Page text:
Start Me Up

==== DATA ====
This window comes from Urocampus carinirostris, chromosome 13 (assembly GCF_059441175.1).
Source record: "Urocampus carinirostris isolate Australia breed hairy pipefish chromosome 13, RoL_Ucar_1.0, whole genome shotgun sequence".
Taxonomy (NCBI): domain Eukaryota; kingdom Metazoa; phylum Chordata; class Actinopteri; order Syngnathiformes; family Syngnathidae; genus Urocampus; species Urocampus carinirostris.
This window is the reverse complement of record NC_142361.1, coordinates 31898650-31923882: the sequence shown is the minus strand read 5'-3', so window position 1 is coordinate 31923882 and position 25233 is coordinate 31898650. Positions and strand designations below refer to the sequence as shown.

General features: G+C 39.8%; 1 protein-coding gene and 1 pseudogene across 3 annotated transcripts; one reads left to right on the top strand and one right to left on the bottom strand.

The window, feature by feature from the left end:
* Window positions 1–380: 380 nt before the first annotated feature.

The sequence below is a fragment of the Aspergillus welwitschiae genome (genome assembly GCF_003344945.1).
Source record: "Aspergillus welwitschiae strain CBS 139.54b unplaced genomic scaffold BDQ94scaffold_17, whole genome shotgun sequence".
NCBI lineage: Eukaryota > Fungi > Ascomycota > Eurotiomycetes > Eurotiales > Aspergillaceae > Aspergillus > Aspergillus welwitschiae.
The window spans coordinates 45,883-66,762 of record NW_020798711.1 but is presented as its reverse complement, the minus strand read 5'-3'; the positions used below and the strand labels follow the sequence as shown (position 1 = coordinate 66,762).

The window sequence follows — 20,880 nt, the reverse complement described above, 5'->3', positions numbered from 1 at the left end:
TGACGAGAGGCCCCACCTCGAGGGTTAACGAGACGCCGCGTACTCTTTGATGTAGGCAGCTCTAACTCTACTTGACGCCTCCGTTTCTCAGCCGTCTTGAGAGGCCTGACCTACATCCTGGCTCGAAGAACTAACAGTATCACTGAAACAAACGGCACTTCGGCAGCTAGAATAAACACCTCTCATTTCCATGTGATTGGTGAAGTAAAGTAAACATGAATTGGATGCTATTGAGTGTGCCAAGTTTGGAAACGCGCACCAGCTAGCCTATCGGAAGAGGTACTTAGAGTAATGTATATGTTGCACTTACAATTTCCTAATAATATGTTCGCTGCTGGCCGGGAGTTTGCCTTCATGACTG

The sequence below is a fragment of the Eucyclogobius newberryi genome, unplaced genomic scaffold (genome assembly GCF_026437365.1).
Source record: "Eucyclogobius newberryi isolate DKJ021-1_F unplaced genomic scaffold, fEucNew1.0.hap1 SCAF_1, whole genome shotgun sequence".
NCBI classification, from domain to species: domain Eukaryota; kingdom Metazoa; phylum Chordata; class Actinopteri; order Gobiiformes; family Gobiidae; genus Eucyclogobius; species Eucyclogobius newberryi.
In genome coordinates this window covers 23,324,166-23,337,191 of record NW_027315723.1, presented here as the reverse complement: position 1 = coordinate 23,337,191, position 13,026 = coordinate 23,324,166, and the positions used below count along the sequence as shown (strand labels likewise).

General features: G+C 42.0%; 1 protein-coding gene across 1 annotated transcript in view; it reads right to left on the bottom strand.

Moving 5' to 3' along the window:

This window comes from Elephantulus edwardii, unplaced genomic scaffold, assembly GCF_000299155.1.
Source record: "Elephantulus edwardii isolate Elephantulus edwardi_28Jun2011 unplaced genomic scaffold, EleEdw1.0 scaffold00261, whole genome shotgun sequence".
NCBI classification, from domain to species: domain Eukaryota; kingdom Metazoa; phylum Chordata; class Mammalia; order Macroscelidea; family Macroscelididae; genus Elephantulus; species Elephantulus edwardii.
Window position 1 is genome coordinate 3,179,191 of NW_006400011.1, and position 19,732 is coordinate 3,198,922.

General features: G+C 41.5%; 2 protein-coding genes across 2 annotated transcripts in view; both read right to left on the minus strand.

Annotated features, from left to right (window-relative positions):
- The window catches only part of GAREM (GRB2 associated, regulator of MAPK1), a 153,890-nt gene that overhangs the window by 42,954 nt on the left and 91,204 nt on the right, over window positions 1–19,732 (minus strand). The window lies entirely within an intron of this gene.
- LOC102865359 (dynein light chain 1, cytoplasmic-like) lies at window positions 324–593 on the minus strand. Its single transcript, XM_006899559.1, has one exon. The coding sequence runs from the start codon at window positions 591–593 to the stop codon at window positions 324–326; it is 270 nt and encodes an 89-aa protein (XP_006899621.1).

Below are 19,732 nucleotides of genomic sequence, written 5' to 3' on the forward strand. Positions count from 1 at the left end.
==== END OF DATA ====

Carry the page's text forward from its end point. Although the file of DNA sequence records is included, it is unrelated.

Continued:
Start Me Up - Victoria Dahl I think "Start Me Up" had elements in it that were much better than the first book in this series, and it read much nicer overall to me than "Talk Me Down". For one, the story begins more on a gradual development of the characters and their interactions, and the suspense elements are more believable to start. Sex scenes in this book are written a little more evenly throughout, though there are some odd scenes that Lori reads in her erotica perusals that are peppered in the chapters - I thought that was an interesting way to write them in because it goes to show how the character reacts to reading trashy romances. :P But some of them were still heavy cheese, to be honest. Ah well. I'll focus on how the story evolves.This book in the Tumble Creek series tells of Lori Love, a mechanic who has feelings for her best friend's brother, architect Quinn Jennings. The two leads are interesting to follow, and the characters from the previous novel I found more enjoyable in this book (Molly surprised me because I really didn't like her character in the first book, but I found when she took more of backing role in this one - she seemed more amusing and a fun contrast to Lori's personality - probably because while she still retained elements of her character, they were less over-the-top).Lori and Quinn end up together by deciding to use each other for casual sex, but have an attraction to each other even when that relationship started. Quinn is a bit of a "hot nerd", something I felt fine with because his personality initially appealed to me, and it's interesting how his character transforms when he's interacting with Lori - and I don't just mean it in the sense of intimacy. There are times when Lori's own personality is brash (and downright rude) in contrast, and she tends to push him away abruptly - but I didn't mind it as much because it seemed like a part of her own internal conflict and character, which was surprisingly done well considering this genre. There really aren't a lot of tomboyish/nerd leads in romances like this, so it was a brownie point for the original portrayal on behalf of both characters. And some of the character reactions when Lori and Quinn are having an open discussion about how they should approach their relationship is realistic, so another brownie point there (I added a half star to this story where I wouldn't have otherwise because of those elements).I still have a problem with the writing style Dahl employs on occasion - it's not that she doesn't tell a decent overall story in some considerations - it's that the internal dialogue and descriptions aren't as "hot" as it claims itself to be at times, and her diction and scheme of events could weave better than what it does. Her humor is actually really funny when it's subtle and woven in equal balance, especially where it doesn't try to outdo itself (I laughed when Molly embarrassed Lori in the middle of the restaurant asking about Quinn). At the very least, it's easier to care about the characters in this book than the last. I liked the book starting out, but I saw flaws come across more prominently as the book went on, and it doesn't completely shed its cliche elements. In the end I thought there could have been a better since of closure as the book ended - notably in the sense of the character relations.For about a 2 hour read, this was a casual one that was okay in spurts. I give it that, and it convinces me well enough to read the next installation of the series as well. This might be the best book in the series, in my opinion so far.Overall rating: 2/5